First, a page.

Aidvantage Advice Already Dubious

So is Aidvantage going to provide the best fiduciary advice that puts the consumer first or the best advice to collect money as Navient did?

Auto Pay Advice

Federal student loan payments are going to begin again after a long Covid holiday. Aidvantage says, “Auto Pay Confirmation Required — For borrowers with Department of Education owned loans that are in the COVID-19 payment suspension, you must act now if you’re enrolled in Auto Pay to ensure your Auto Pay payments resume after the COVID-19 payment suspension ends. Log in above to opt in or out of your Auto Pay enrollment.”

But if I was previously enrolled in an automatic payment option then why would I have to change anything. One reason could be to confirm they have the right account to collect from. I can understand Aidvantage wants to confirm accounts money to be drawn from but is that a consumer-focused service or collection efficiency. I suppose that could go either way.

Don’t Pay for Help

I’ve covered many student loan assistance scams but Aidvantage and the Department of Education both tell consumers to avoid outside help. Avoiding scams is a good thing. But how can you get a second opinion the advice your loan servicer has given you is actually best for you if you don’t talk to a second trusted party like Damon Day or an advisor at the Department of Education?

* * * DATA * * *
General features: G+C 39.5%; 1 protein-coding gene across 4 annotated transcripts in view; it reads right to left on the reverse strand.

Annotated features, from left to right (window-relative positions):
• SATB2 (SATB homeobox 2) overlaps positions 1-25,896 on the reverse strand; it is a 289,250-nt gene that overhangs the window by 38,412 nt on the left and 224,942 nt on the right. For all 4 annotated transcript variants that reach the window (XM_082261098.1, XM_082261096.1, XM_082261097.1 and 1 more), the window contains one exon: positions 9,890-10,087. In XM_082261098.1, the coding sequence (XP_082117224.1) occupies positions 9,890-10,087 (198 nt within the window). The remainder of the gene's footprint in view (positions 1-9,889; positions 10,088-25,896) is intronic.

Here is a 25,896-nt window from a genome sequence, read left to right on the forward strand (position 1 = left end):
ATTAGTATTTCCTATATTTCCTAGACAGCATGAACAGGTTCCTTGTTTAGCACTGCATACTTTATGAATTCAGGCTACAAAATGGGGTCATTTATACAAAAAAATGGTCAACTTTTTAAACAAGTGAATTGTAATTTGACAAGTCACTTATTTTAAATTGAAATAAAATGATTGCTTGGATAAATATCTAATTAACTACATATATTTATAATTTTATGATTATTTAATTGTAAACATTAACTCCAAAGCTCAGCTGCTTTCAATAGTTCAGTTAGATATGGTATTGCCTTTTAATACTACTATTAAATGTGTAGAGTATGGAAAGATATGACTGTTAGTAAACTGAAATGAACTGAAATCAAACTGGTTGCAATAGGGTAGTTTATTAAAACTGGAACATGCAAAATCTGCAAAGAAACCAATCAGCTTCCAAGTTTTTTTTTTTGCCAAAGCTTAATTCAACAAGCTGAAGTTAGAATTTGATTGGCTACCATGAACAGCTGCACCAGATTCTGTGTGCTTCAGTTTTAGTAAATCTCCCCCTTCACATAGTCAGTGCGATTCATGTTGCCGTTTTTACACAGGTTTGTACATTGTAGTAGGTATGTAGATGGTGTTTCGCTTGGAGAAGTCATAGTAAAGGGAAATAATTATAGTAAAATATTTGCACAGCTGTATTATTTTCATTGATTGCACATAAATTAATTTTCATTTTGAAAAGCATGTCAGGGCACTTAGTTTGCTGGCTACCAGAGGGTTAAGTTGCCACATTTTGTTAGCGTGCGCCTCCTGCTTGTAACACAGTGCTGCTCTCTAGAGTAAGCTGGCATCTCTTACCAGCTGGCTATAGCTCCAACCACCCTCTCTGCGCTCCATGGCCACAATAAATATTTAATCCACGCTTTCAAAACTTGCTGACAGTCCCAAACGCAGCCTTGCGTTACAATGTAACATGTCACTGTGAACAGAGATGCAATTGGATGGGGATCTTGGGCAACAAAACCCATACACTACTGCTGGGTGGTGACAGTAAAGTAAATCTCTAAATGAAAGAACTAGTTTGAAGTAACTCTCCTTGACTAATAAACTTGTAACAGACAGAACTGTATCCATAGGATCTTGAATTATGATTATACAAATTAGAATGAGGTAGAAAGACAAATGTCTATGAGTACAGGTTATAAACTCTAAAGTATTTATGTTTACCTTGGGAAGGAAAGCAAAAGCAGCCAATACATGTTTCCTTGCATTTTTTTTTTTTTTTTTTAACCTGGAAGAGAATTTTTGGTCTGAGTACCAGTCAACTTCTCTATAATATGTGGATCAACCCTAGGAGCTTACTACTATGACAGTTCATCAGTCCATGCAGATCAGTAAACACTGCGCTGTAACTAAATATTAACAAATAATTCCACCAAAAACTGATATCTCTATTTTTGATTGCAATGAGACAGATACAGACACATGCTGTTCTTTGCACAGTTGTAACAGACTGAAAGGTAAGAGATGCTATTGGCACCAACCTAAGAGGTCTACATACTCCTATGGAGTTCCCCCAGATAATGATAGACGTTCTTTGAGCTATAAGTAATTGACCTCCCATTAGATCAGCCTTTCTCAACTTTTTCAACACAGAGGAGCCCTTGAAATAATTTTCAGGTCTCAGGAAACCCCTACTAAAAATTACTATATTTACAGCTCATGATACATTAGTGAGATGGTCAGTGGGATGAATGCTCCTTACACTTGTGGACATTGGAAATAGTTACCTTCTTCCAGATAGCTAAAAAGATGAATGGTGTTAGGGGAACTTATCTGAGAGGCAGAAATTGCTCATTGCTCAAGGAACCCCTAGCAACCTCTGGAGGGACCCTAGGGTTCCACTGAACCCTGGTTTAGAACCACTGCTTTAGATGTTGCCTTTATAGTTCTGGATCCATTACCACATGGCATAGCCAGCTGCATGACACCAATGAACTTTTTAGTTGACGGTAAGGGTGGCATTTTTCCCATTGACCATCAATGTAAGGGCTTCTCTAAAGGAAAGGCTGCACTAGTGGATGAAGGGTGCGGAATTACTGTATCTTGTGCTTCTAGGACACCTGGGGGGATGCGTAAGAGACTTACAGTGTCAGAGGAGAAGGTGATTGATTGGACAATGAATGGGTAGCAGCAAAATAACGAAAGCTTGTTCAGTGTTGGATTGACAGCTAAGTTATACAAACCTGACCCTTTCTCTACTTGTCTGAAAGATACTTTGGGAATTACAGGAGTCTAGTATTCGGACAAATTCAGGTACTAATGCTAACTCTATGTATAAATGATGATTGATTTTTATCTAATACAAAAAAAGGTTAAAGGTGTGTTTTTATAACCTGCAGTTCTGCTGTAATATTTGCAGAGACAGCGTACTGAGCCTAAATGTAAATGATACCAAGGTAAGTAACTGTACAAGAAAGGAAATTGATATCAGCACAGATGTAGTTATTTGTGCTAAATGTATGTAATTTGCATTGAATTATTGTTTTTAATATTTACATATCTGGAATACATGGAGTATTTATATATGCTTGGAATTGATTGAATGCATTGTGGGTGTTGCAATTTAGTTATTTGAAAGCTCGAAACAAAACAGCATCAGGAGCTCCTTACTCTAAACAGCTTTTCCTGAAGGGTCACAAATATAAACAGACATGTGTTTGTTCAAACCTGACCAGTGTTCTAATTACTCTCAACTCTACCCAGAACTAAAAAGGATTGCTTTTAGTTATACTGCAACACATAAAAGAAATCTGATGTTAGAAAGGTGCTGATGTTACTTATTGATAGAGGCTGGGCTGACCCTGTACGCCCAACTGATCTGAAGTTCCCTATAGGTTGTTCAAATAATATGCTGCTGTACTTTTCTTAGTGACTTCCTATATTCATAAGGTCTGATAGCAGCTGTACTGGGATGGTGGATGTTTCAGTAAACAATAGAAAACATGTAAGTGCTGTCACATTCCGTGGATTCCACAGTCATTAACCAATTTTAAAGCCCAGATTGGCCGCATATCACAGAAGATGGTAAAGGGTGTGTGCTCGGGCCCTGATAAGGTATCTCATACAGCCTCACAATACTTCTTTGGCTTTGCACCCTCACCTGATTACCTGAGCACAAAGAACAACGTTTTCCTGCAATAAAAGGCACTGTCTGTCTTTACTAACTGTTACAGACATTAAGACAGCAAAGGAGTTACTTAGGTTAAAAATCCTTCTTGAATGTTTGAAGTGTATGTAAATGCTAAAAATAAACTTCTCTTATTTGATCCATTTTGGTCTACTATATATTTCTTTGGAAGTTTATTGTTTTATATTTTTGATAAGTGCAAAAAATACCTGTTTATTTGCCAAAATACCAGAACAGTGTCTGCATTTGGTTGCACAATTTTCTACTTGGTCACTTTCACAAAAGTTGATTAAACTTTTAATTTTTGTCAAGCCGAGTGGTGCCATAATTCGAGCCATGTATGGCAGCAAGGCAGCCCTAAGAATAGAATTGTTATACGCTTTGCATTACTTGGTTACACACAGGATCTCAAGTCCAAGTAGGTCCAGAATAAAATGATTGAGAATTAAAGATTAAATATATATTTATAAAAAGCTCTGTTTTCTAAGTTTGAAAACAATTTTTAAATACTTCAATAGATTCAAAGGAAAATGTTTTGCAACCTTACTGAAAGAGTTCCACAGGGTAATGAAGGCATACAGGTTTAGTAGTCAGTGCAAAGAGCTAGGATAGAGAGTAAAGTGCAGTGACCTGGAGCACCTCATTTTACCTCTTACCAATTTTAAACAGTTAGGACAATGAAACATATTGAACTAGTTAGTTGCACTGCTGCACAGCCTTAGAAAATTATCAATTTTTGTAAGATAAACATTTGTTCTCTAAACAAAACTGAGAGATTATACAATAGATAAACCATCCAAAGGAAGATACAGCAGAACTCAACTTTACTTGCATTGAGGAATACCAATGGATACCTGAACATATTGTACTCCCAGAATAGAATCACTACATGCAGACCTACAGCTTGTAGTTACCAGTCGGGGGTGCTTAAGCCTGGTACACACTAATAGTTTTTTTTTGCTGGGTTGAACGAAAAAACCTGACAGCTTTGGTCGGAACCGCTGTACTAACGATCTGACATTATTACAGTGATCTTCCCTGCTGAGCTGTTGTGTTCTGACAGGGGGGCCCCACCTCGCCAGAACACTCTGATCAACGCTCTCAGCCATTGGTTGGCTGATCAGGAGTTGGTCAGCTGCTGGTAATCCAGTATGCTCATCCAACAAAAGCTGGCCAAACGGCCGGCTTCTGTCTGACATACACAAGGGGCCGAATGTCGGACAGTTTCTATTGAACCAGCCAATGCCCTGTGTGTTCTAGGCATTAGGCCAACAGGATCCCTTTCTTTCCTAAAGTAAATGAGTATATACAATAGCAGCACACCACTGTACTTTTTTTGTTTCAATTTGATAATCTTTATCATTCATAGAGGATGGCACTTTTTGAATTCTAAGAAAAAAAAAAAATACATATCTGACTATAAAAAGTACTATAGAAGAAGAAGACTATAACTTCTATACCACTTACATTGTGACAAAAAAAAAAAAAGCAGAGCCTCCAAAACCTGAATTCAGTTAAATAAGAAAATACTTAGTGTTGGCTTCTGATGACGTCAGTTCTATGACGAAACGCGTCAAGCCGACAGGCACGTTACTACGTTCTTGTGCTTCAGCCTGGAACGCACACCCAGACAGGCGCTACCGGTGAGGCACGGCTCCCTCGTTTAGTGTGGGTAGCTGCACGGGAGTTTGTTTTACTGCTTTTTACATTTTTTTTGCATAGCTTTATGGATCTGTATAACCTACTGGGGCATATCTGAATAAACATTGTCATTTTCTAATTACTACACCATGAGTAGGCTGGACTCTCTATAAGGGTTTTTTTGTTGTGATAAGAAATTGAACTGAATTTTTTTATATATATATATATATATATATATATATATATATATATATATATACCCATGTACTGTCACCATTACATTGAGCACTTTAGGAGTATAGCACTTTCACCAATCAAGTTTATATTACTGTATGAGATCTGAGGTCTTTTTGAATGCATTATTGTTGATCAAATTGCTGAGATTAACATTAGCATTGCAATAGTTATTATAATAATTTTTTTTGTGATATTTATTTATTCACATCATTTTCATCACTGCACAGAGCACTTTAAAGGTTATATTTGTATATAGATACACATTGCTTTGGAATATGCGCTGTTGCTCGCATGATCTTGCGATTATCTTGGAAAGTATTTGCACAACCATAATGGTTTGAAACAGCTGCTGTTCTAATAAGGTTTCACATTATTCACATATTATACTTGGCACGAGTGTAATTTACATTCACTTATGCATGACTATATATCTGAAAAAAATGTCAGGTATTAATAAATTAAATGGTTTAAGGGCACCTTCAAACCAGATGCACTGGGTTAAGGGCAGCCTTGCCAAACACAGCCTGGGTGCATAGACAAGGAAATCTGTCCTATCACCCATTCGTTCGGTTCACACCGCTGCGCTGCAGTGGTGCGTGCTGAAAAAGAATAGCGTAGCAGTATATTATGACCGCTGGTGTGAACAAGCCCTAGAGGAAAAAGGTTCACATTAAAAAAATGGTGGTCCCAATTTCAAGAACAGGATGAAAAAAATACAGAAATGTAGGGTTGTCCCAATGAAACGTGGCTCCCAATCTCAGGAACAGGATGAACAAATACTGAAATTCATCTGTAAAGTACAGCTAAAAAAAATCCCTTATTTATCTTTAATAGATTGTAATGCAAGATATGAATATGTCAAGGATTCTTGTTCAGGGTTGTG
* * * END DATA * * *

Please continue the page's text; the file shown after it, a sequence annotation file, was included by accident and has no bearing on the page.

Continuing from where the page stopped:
Otherwise, you are left with only trusting what Aidvantage says and federal student loan servicers don’t have the best track record of providing the best consumer advice.

Department of Education says, “However, if a company doesn’t deliver what it promises, it’s scamming you.” Does that apply to federal student loan servicers as well?

What I’d Like to See on the Aidvantage Website

I’d rest easier if the Aidvantage website was clearer about what services they contractually provide as a federal student loan servicer. For example:

  • Transparency about their role to collect the debt.
  • Transparency about their role to provide the best financial advice for the consumer versus collection.
  • Statements about what happens when the Aidvantage representative provides incorrect advice.
  • How to get a second opinion or advice from a second trusted source to confirm what you’ve been told is accurate or the best path forward.